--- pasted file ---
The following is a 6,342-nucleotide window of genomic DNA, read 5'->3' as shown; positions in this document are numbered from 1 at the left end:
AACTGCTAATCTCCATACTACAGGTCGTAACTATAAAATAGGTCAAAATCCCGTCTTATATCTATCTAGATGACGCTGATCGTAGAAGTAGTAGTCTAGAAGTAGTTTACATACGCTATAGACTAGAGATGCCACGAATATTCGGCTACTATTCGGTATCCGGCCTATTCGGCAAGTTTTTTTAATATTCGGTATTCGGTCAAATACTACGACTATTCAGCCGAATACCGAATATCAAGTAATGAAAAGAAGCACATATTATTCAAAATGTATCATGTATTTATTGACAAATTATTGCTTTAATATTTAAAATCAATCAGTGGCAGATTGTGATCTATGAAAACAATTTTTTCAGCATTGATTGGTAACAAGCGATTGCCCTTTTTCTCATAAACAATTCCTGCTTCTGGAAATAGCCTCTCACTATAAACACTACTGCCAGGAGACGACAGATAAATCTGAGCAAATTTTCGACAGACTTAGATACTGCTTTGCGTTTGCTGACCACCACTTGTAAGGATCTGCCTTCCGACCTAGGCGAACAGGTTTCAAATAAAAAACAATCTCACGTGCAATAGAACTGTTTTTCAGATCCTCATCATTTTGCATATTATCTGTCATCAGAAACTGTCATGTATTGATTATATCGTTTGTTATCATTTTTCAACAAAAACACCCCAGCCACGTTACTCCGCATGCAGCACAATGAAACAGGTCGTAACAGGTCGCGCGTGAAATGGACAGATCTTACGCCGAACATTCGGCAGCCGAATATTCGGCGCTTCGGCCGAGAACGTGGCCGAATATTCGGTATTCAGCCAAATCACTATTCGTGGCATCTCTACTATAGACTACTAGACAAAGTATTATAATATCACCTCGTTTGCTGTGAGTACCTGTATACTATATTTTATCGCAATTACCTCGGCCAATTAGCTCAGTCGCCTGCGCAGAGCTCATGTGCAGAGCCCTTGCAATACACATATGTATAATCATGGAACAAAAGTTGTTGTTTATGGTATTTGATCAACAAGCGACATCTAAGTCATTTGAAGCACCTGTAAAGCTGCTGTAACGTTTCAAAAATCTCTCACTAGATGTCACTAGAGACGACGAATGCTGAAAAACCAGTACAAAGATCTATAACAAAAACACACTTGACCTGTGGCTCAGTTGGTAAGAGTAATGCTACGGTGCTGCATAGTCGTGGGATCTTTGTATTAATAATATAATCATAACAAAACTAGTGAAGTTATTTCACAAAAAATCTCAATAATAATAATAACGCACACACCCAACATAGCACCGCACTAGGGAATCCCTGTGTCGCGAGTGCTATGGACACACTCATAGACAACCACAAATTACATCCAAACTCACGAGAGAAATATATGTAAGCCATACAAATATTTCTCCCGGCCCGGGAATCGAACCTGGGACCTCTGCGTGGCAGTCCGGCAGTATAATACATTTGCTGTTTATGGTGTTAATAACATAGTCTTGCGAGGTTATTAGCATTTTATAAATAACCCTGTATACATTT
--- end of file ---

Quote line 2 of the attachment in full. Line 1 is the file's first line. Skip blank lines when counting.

AACTGCTAATCTCCATACTACAGGTCGTAACTATAAAATAGGTCAAAATCCCGTCTTATATCTATCTAGATGACGCTGATCGTAGAAGTAGTAGTCTAGAAGTAGTTTACATACGCTATAGACTAGAGATGCCACGAATATTCGGCTACTATTCGGTATCCGGCCTATTCGGCAAGTTTTTTTAATATTCGGTATTCGGTCAAATACTACGACTATTCAGCCGAATACCGAATATCAAGTAATGAAAAGAAGCACATATTATTCAAAATGTATCATGTATTTATTGACAAATTATTGCTTTAATATTTAAAATCAATCAGTGGCAGATTGTGATCTATGAAAACAATTTTTTCAGCATTGATTGGTAACAAGCGATTGCCCTTTTTCTCATAAACAATTCCTGCTTCTGGAAATAGCCTCTCACTATAAACACTACTGCCAGGAGACGACAGATAAATCTGAGCAAATTTTCGACAGACTTAGATACTGCTTTGCGTTTGCTGACCACCACTTGTAAGGATCTGCCTTCCGACCTAGGCGAACAGGTTTCAAATAAAAAACAATCTCACGTGCAATAGAACTGTTTTTCAGATCCTCATCATTTTGCATATTATCTGTCATCAGAAACTGTCATGTATTGATTATATCGTTTGTTATCATTTTTCAACAAAAACACCCCAGCCACGTTACTCCGCATGCAGCACAATGAAACAGGTCGTAACAGGTCGCGCGTGAAATGGACAGATCTTACGCCGAACATTCGGCAGCCGAATATTCGGCGCTTCGGCCGAGAACGTGGCCGAATATTCGGTATTCAGCCAAATCACTATTCGTGGCATCTCTACTATAGACTACTAGACAAAGTATTATAATATCACCTCGTTTGCTGTGAGTACCTGTATACTATATTTTATCGCAATTACCTCGGCCAATTAGCTCAGTCGCCTGCGCAGAGCTCATGTGCAGAGCCCTTGCAATACACATATGTATAATCATGGAACAAAAGTTGTTGTTTATGGTATTTGATCAACAAGCGACATCTAAGTCATTTGAAGCACCTGTAAAGCTGCTGTAACGTTTCAAAAATCTCTCACTAGATGTCACTAGAGACGACGAATGCTGAAAAACCAGTACAAAGATCTATAACAAAAACACACTTGACCTGTGGCTCAGTTGGTAAGAGTAATGCTACGGTGCTGCATAGTCGTGGGATCTTTGTATTAATAATATAATCATAACAAAACTAGTGAAGTTATTTCACAAAAAATCTCAATAATAATAATAACGCACACACCCAACATAGCACCGCACTAGGGAATCCCTGTGTCGCGAGTGCTATGGACACACTCATAGACAACCACAAATTACATCCAAACTCACGAGAGAAATATATGTAAGCCATACAAATATTTCTCCCGGCCCGGGAATCGAACCTGGGACCTCTGCGTGGCAGTCCGGCAGTATAATACATTTGCTGTTTATGGTGTTAATAACATAGTCTTGCGAGGTTATTAGCATTTTATAAATAACCCTGTATACATTT